An environmental group is suing U.S. President Donald Trump for the delay in an action that would protect the rusty patched bumblebee through an endangered species designation. The Natural Resources Defense Council, filing the suit Tuesday, said the listing proposed by the U.S. Fish and Wildlife Service back in September has been delayed until March 21 as part of a bigger freeze imposed by the White House. The rule formalizing the listing was published in the Federal Register Jan. 11 and was supposed to take effect last Friday. The rusty patched bumblebee is the first bee species to be classified as endangered in the continental United States. It once buzzed on the East Coast and a large portion of the Midwest, until the 1990s and today when only scattered groups are spotted in 13 states. "The science is clear — this species is headed toward extinction, and soon. There is no legitimate reason to delay federal protections," said the group’s senior attorney Rebecca Riley in a statement, as reported by Reuters. According to the lawsuit filed in New York, the federal wildlife managers had violated the law when they abruptly suspended the bumblebee’s listing without notifying the public or seeking comment. Technically, the rule is already final given it was published in the Federal Register, it added. The suit urged that a judge declare the USFWS’s delaying of the listing an unlawful one, as well as order the agency, which falls under the Interior Department, to rescind the said move. Officials from the Interior Department and USFWS could not be reached for comment. In declaring the bumblebee endangered last month, the U.S. Fish and Wildlife Service harped on the species’ environmental importance, stressing that they contribute to food security and healthy ecosystem functioning as pollinators. “Bumble bees are keystone species in most ecosystems, necessary not only for native wildflower reproduction, but also for creating seeds and fruits that feed wildlife as diverse as songbirds and grizzly bears,” the agency’s website stated. Featuring a striped black and yellow marking on its back as well as a long black tail, the rusty patched bumblebee has been historically found in 28 states in the East and upper Midwest, along with parts of Canada. Its crash took place so rapidly that few scientists took special notice, with the number and range of its colonies dropping by about 87 percent since the late ‘90s. In fact, it disappeared from about 90 percent of its historical range in recent years, the lawsuit contended. The plummeting numbers of the bee species has been linked to factors including loss of prairies and grasslands, increased pesticide exposure, and climate change. It is among the 47 varieties of bumblebees native to the United States and Canada, and it’s not alone in this challenge: over a quarter of those species also face the threat of extinction, warned the International Union for the Conservation of Nature (IUCN). In related news, scientists in Japan have explored insect-sized drones, featuring horsehairs on their backs and a special gel for picking up and releasing pollen grains, as a potential aid of bees in pollination. © 2017 Tech Times, All rights reserved. Do not reproduce without permission.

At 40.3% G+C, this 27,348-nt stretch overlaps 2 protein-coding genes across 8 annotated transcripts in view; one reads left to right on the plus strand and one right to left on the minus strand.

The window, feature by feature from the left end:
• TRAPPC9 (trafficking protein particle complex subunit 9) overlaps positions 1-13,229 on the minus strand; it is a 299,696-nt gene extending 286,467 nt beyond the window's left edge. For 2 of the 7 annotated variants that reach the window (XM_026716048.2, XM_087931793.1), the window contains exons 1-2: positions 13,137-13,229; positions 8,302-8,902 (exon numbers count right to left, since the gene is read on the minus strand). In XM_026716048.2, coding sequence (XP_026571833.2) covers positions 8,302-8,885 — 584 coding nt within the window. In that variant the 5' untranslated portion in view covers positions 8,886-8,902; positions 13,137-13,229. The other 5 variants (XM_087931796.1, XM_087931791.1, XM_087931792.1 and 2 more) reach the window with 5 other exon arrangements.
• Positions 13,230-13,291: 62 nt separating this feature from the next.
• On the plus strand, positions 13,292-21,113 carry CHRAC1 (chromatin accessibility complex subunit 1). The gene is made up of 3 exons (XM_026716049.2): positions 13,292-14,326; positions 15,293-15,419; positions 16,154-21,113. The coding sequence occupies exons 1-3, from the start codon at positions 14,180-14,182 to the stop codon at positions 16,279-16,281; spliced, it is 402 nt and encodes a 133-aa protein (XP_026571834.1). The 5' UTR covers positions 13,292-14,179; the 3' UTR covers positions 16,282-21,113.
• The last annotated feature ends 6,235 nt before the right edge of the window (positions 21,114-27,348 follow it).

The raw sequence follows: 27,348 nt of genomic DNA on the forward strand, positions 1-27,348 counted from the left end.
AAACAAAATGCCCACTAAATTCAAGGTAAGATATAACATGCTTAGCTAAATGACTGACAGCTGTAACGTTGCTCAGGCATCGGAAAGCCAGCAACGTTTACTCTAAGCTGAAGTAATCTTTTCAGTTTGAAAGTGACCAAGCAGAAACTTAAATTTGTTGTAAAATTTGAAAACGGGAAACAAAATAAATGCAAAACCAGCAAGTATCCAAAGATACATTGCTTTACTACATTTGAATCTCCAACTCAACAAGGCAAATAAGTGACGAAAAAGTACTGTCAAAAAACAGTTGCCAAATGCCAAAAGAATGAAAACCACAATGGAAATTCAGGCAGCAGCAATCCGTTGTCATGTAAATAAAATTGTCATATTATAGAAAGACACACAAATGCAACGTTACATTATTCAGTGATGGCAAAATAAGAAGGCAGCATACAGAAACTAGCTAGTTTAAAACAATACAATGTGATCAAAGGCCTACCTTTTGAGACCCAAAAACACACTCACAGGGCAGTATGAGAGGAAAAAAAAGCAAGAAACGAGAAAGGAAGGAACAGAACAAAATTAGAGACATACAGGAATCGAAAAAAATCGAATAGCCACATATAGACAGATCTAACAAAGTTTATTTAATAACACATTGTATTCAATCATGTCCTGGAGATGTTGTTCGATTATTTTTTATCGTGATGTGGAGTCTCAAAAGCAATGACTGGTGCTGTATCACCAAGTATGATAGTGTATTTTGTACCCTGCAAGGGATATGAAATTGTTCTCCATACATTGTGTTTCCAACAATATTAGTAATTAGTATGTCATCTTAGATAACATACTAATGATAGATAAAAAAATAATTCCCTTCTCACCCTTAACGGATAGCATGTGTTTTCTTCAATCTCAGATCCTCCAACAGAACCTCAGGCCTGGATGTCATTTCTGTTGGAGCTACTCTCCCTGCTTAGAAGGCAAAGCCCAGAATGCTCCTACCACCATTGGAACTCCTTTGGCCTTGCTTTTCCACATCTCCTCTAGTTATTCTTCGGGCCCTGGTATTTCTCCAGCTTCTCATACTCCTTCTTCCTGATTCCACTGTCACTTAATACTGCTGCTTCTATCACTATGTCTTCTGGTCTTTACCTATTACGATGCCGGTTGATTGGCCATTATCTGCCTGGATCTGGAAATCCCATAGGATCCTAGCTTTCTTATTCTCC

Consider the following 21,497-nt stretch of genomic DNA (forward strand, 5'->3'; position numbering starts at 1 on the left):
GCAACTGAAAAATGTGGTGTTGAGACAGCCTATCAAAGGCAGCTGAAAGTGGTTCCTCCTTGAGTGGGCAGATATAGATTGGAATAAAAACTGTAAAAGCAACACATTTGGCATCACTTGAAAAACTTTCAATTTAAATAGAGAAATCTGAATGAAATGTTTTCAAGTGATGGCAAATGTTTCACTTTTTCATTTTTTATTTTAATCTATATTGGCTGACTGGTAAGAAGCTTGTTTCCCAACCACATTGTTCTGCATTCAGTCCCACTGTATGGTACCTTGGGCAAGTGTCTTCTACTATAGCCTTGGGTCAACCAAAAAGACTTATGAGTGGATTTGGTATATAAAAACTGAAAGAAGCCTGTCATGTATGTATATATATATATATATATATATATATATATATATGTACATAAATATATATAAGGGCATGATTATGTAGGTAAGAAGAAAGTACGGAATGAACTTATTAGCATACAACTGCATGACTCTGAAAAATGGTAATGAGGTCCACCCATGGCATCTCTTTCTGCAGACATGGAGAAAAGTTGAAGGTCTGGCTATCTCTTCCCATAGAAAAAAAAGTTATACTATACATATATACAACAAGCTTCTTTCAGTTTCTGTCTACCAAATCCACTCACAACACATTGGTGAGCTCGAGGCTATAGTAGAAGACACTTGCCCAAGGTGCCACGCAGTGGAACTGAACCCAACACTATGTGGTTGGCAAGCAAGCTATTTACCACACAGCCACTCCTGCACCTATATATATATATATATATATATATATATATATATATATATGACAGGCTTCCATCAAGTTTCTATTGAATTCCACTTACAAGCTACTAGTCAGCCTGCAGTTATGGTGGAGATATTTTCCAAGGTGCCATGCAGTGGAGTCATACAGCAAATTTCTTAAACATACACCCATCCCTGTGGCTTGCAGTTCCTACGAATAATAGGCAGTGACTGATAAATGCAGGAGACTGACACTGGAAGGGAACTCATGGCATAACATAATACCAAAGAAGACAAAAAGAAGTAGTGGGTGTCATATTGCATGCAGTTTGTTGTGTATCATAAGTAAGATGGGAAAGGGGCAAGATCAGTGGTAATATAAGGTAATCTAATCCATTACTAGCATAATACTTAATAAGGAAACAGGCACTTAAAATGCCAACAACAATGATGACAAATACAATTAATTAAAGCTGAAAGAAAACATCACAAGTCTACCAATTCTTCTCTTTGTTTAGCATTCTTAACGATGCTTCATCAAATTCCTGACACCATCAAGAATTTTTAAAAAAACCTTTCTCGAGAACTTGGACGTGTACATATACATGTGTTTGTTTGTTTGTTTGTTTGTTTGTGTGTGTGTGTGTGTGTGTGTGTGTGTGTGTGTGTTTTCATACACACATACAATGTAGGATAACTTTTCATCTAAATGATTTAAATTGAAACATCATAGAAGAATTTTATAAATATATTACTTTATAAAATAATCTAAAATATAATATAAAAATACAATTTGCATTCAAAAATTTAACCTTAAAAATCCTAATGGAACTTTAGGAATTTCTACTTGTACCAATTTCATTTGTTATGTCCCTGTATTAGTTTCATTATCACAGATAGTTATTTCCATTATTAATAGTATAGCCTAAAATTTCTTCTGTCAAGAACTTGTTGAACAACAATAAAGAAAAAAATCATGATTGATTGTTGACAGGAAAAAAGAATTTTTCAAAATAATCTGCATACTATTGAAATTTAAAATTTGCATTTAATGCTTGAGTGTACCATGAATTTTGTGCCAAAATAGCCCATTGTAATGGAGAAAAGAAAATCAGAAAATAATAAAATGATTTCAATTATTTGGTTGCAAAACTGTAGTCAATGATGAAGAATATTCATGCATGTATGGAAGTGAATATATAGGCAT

News Article | February 13, 2017